As the meeting began, Patty was surprised that Frank was presenting. The sole topic was Cpk for stencil printing of 01005 passives.
“We measure the volume of the solder paste at ten 01005 passive pad locations on each board, for ten boards each hour,” Frank began.
“How do you select the locations?” Patty asked.
“We have looked at historical data and the sites appear to have similar print volumes,” Frank answered.
Frank then showed some of the data and his argument that the site section was reasonable was convincing.
However, Patty thought the sample plan a little strange. She would have expected something like 10 samplings on one board or one sampling on 10 boards. But she couldn’t really find a fault in the plan.
“Your Cpks for the data you have collected are amazing, but yields are down somewhat. This situation seems counterintuitive. What do you think is going on?” Patty queried.
The site general manager, Byron Hansen, chimed in, “We have been getting sub-standard PWBs from our supplier. We have an amazing team here for stencil printing. I’m surprised that other ACME sites can’t equal our Cpk of greater than 3. You know that is more than a 10 sigma process, much less than a 1-in-a-trillion defect rate.”
Patty felt something wasn’t quite right, but she couldn’t put her finger on it. Many other issues were discussed and the end of the day was at hand. They would meet again the next day.
While Patty was in the meeting, Pete was out on the shop floor seeing what he could learn. They agreed they would meet for dinner to discuss what they had observed.
A few hours later, Patty and Pete were dining at a restaurant called Fatz. Patty didn’t think the name was very inviting, but the food was great.
After they were seated, Pete didn't waste any time, “They’re cheating,“ he said, getting right to the point.
“What makes you think that?” Patty asked.
“I talked to Pam Scaglia,” Pete began.
“I remember her, she was a technician who took Ivy U’s Lean Sigma Green Belt course. She was a great student,” Patty interrupted.
“One and the same. She told me that they are averaging the ten readings on each board and treating that as raw data. She pointed it out to Frank, but he told her she didn’t know what she was talking about, because she was only a technician and he was a graduate of Ivy U.” Pete continued.
Hearing this further annoyed Patty. It really bothered her when someone like Frank would treat a technician like that.
Before they knew it, the next day had arrived. Patty and Pete were meeting with the Charlotte team, continuing the discussion on the Cpk of stencil printing solder paste deposits for 01005 passives. Frank was showing a Minitab graph of the data. Patty thought she would listen without comment until Frank finished.
“As one can see from Figure 1, the Cpk is 3.44,” Frank concluded with confidence.
“As I understand it, the data are for 10 boards at 10 sites each and this procedure was repeated 100 times?” Patty asked.
“Correct,” Frank answered.
“I’m confused,” Patty said.
“Ten times ten times 100 equals 10,000. The data in Figure 1 only has 1,000 points,” Patty went on.
“We average the ten samplings on each board and use the average as a single data point,” Frank replied.
“Would you send the raw data to me in an email, right now?” Patty asked.
Patty could tell that Frank did not want to give her the data, but he could hardly refuse since the reason Patty was there was to verify that the site was analyzing Cpk data correctly.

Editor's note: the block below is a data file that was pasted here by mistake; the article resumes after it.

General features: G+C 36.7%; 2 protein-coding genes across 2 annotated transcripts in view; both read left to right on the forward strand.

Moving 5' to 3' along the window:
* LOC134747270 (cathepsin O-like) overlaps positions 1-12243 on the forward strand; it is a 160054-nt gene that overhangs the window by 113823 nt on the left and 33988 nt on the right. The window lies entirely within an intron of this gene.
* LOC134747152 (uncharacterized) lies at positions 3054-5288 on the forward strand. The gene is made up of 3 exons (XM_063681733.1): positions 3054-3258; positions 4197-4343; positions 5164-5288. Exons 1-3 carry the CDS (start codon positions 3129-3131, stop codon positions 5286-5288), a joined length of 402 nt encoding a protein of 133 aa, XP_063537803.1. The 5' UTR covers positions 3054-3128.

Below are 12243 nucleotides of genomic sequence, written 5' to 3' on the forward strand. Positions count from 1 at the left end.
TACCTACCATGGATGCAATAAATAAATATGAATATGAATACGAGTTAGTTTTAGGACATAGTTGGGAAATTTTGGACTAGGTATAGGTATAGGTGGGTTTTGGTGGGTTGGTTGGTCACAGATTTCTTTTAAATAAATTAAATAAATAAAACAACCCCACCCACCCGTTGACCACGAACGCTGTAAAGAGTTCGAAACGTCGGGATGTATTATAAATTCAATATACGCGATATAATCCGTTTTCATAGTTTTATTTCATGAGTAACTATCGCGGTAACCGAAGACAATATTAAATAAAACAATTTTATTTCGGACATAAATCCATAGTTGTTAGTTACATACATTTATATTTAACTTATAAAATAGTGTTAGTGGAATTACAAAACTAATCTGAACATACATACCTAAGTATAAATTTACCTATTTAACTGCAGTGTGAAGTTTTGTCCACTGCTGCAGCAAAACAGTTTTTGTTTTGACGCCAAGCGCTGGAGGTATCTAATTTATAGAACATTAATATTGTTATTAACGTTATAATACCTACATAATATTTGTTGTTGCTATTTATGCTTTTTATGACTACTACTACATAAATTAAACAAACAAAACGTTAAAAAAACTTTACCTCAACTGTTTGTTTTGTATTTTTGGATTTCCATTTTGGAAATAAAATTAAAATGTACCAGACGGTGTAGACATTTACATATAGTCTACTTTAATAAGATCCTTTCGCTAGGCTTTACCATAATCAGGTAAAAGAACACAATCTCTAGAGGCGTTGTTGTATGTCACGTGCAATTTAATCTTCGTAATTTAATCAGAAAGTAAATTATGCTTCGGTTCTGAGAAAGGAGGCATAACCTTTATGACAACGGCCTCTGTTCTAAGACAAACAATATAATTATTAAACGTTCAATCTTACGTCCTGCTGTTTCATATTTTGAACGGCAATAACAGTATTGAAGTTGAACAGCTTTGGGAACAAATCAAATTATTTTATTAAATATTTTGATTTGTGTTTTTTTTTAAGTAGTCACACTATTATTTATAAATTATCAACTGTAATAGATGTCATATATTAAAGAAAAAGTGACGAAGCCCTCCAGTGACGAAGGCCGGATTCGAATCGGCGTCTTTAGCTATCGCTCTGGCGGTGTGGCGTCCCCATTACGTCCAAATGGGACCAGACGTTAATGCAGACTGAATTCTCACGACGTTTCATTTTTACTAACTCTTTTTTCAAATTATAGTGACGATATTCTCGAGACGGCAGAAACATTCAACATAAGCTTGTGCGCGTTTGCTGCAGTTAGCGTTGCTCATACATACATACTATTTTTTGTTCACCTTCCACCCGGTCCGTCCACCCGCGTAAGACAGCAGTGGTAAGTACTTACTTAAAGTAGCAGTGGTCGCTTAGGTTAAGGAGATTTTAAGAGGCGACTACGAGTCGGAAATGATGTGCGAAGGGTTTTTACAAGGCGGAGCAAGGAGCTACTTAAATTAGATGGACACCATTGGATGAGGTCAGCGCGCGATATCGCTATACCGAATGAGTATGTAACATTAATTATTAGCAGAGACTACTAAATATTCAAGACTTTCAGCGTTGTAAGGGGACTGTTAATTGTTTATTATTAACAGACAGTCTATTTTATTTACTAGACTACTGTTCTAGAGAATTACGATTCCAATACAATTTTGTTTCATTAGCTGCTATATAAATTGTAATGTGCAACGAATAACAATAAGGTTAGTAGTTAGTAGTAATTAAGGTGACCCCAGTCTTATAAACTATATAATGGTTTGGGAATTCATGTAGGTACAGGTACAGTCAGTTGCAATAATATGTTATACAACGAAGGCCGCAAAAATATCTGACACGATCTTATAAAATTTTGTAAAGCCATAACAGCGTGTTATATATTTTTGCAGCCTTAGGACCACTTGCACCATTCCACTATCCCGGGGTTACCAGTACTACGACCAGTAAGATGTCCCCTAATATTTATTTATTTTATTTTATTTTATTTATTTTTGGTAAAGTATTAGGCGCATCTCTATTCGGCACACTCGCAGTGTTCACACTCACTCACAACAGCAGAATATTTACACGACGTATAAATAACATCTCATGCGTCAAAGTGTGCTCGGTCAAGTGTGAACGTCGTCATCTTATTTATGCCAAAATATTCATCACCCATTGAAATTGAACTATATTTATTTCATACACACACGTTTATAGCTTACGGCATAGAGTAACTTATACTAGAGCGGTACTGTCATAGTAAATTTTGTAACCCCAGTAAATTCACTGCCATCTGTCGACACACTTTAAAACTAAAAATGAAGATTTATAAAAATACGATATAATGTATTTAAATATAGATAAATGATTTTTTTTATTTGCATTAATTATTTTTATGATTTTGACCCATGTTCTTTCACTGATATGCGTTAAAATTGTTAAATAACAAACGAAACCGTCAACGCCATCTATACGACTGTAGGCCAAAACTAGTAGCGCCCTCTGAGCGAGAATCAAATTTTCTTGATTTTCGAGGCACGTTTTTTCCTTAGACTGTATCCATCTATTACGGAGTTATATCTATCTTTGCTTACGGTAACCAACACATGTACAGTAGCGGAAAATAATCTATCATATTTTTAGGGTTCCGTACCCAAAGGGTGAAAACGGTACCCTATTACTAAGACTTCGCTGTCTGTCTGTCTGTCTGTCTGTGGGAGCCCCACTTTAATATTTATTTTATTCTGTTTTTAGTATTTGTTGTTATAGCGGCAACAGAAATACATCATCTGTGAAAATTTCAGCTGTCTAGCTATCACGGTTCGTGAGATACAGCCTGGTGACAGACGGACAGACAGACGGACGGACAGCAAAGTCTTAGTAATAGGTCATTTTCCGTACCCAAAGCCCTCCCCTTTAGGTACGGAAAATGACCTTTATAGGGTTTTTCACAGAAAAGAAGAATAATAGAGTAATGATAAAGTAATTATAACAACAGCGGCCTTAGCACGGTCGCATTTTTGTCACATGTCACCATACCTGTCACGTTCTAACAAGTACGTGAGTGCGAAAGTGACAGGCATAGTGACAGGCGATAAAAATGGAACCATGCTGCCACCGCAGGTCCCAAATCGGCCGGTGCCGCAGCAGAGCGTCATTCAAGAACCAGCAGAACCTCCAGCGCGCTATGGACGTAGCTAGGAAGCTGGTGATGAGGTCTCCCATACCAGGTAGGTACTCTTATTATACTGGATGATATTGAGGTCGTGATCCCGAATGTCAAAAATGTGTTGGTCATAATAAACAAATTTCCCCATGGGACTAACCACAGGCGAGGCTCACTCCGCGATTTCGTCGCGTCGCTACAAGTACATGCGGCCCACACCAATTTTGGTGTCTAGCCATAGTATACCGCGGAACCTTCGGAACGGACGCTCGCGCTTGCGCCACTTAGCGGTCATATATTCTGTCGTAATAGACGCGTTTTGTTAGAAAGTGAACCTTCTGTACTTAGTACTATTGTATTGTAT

“Why does this matter?” Byron Hansen asked agitatedly.
“The standard deviation of the raw data is critical in calculating the Cpk. If you average some of the data first, the resulting standard deviation will be reduced significantly, giving a higher Cpk than actual,” Patty answered.
Frank and Byron looked troubled and annoyed.
While there was silence, Patty reiterated, “You must use the raw data to calculate Cpk.”
Patty went on, “From Figure 1, the upper spec is 165% of the aperture volume and the lower spec is 35%. Corporate guidelines are 150 and 50 percent respectively.
“These 01005 passive components are truly "01005" (0.01 x 0.05 inches) in dimension, not the original 01005s of a few years ago that were actually 016008. We are one of the first sites that are using them and I made the decision to relax the spec a little.” Hansen said tauntingly.
Hansen was correct, when 01005s were announced, a few years ago, they were a step smaller than 0201s, but, actually, larger than 01005 in size.
“You did this without any engineering studies, or corporate approval?” Patty asked incredulously.
In Patty’s old job, she would have to approve any spec changes like this.
While all of this was going on, Patty used Mintab to analyze the data correctly.
“By using the upper and lower specs of 150 and 50 percent and not averaging the 10 readings on each board, here is the correct Cpk calculation,” Patty said.
Patty had connected her laptop to the projector and everyone looked at Figure 2.
“Note that the actual Cpk is 0.81, about 20% less than the corporate target of 1.00. Or a 2.43 sigma process," Patty concluded.
At this, Hansen stood up and shouted, “Coleman, go back to your Ivory Tower at Ivy U and leave us alone so we can get our work done!"
Hansen then stormed out of the room.
Patty couldn’t help herself, “Frank, you shouldn’t have skipped the class on statistical process control. We covered Cpk that day,” she said.
At that, a red-faced Frank joined Hansen in departing the room.
Mike Madigan insisted that the Charlotte site calculate Cpks with the corporate mandated spec limits and use only raw data. He no longer had problems with Byron Hansen teasing the other site GMs about his better Cpk values, since they were actually worse.
Frank Stockton ended up taking Ivy U’s Lean Six Sigma program and now knows how to calculate Cpks correctly. While taking this course he stopped by Patty’s office and apologized for skipping class.
Pete heard from Pam Scaglia that Frank was treating her with more respect and was even asking for advice in some SMT process issues.
Patty expected that this wasn’t the end of little adventures like this, as it appeared that ACME no longer had someone filling her former role.
Note: As with most Patty and The Professor stories, this one is based on true events.